Therefore, the political field was left open for Netanyahu and his cohorts to expand the settlements, forcefully claiming that the Jews have a historic and biblical right to the entire “Land of Israel” that God bequeathed to them. Although Netanyahu continues to assert that he supports a two-state solution, he has never provided a convincing argument as to how he would square the creation of a Palestinian state with Israel’s claims to the same land where the Palestinians are supposed to establish their own country.

To explain the “rationale” behind this contradiction, he argues that Israel’s concerns about security and the Palestinians’ long-term objective to destroy the state compels Israel to maintain its control over the entire territory. Moreover, several members of the Netanyahu government have openly called for the annexation of much of the West Bank; from their perspective, there must never be a Palestinian state.

The dire consequences of continuing the occupation are extremely damaging to Israel’s character and national security. Other than the intense and growing opposition of the international community, Israel’s loss of its moral compass will be to its detriment. Israel is increasingly becoming a pariah state, deprived of peace with the Arab world and gradually losing its very reason to exist as a Jewish state (despite the fact that Netanyahu and the extreme right-wing insist on characterizing it as such). Finally, the continuing occupation will inevitably intensify the conflict, as the Palestinians’ prospect of establishing a state of their own fades away.

Israel’s future as a democratic and Jewish state rests on the shoulders of the opposition parties. They must think of what will happen if the current or future right-of-center governments continue with the present policy.

They must remember that the fate of the country is in their hands. They must set their personal ambitions aside, and put the future security and well-being of the state first. They must produce a unified political program to end the occupation, and explain to the public the disastrous consequences that Israel will face unless the occupation comes to an end.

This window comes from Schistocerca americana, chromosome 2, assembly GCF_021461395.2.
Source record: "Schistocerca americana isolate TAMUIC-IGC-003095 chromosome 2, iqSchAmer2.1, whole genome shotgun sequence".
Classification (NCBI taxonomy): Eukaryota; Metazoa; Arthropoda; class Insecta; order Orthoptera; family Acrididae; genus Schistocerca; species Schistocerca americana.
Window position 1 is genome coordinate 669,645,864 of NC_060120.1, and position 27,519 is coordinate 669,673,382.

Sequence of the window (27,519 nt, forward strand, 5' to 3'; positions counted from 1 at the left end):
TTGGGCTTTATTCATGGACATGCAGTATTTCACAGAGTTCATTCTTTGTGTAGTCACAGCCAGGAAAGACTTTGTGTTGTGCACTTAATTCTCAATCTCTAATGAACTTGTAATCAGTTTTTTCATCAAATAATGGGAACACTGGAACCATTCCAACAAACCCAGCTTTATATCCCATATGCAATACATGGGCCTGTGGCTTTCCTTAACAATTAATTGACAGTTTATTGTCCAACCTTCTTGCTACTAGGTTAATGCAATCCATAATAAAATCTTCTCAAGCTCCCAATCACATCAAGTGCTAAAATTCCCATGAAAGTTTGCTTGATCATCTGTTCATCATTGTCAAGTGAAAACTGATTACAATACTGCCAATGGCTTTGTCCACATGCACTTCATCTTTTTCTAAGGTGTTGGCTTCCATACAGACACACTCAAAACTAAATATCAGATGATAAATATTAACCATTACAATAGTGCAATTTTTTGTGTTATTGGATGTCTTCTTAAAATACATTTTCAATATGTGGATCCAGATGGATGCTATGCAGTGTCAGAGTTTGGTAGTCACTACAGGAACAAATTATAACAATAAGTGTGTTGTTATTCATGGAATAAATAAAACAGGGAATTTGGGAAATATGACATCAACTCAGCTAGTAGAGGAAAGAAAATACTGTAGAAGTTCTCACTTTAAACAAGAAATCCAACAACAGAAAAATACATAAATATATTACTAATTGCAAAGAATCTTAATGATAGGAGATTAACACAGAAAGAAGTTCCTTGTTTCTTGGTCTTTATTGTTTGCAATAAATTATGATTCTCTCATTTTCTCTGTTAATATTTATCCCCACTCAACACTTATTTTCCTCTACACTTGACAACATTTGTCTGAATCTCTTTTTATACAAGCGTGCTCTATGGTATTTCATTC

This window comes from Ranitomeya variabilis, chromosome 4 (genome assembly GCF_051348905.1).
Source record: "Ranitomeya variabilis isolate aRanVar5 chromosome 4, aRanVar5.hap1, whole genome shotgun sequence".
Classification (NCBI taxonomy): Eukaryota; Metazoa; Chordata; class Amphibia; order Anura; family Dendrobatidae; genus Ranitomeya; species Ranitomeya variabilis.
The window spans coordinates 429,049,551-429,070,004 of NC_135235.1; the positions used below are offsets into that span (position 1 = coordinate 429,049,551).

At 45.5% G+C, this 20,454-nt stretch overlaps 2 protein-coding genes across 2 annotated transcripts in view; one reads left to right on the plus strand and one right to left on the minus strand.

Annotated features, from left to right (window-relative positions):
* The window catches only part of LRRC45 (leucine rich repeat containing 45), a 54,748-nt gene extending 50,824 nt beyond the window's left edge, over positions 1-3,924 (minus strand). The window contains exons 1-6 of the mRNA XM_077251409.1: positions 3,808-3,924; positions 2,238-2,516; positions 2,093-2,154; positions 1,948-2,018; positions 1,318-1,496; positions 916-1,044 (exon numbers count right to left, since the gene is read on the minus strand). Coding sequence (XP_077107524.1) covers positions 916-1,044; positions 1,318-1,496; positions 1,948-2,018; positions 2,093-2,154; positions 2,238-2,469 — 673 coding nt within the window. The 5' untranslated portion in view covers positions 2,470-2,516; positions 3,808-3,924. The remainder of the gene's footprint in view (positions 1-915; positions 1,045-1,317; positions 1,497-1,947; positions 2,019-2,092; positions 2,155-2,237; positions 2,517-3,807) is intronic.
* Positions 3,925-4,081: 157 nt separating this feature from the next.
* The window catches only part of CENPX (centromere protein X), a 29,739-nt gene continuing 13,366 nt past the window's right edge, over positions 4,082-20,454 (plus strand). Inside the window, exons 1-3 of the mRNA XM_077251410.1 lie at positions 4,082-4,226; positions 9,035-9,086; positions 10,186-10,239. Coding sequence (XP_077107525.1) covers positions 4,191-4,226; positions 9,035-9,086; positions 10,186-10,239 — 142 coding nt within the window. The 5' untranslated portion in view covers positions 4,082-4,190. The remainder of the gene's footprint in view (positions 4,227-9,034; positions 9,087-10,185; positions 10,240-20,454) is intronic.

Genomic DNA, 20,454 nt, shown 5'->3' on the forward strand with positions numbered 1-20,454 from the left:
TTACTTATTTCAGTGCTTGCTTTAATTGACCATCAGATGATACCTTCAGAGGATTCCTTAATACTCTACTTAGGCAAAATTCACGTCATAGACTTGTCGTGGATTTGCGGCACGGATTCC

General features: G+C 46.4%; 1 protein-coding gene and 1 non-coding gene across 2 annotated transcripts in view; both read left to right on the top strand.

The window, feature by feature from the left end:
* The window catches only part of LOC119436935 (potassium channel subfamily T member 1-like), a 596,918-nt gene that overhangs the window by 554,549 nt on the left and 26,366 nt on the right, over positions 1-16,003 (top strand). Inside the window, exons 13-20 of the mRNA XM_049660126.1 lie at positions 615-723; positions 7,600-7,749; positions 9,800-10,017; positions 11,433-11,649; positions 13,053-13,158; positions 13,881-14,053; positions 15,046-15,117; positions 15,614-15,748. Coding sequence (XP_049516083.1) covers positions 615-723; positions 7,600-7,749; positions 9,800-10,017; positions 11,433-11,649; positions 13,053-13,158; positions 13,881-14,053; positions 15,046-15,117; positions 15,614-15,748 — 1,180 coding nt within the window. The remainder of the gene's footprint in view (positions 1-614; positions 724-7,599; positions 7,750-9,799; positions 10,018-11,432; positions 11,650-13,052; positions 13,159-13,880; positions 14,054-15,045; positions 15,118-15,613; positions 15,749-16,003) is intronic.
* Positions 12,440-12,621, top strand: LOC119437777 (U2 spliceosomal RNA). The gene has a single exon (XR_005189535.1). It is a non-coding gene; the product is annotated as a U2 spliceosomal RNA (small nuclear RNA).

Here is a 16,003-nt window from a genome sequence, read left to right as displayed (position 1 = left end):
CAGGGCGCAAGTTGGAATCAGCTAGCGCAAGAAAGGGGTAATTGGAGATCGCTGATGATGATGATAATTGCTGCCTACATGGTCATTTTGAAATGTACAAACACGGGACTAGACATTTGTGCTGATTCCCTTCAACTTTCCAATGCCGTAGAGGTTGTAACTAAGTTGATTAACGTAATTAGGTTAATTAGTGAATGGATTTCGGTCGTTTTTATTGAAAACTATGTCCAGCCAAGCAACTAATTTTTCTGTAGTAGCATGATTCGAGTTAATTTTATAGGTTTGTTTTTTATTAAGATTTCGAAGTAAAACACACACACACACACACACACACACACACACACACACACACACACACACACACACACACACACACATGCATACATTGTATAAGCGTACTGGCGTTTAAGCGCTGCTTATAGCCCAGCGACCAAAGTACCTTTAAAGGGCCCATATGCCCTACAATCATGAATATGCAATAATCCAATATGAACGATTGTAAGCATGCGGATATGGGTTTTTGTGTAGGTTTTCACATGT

As a single party with unity of purpose, they would be able to successfully challenge the Netanyahu government in the next election. They should learn from 70 years of experience that no political party has been able to garner a majority of the Israeli electorate on its own, but that together they can mobilize the public behind the noble cause of unshackling Israel from the self-degrading occupation.

If they fail, they too will be blamed for having betrayed the nation and sacrificed a millennium-old dream of a Jewish state — a state recognized not only because of its unprecedented achievements, but for its high moral standing and the realization that its future as an independent, free and secure state depends on allowing the Palestinians to enjoy the same rights.

The opinions presented by Algemeiner bloggers are solely theirs and do not represent those of The Algemeiner, its publishers or editors. If you would like to share your views with a blog post on The Algemeiner, please be in touch through our Contact page.

Share this Story: Share On Facebook Share On Twitter Email This Article

Let your voice be heard!

Join the Algemeiner